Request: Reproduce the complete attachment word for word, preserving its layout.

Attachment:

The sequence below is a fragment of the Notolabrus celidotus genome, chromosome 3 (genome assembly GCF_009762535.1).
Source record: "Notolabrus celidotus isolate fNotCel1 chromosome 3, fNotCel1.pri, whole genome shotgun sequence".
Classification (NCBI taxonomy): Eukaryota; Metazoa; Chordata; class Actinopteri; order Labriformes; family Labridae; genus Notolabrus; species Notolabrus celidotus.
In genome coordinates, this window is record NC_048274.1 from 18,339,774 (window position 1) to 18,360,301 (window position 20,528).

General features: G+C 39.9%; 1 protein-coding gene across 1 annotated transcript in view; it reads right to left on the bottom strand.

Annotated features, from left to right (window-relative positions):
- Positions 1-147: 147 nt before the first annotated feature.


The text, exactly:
The sequence below is a fragment of the Notolabrus celidotus genome, chromosome 3 (genome assembly GCF_009762535.1).
Source record: "Notolabrus celidotus isolate fNotCel1 chromosome 3, fNotCel1.pri, whole genome shotgun sequence".
Classification (NCBI taxonomy): Eukaryota; Metazoa; Chordata; class Actinopteri; order Labriformes; family Labridae; genus Notolabrus; species Notolabrus celidotus.
In genome coordinates, this window is record NC_048274.1 from 18,339,774 (window position 1) to 18,360,301 (window position 20,528).

General features: G+C 39.9%; 1 protein-coding gene across 1 annotated transcript in view; it reads right to left on the bottom strand.

Annotated features, from left to right (window-relative positions):
- Positions 1-147: 147 nt before the first annotated feature.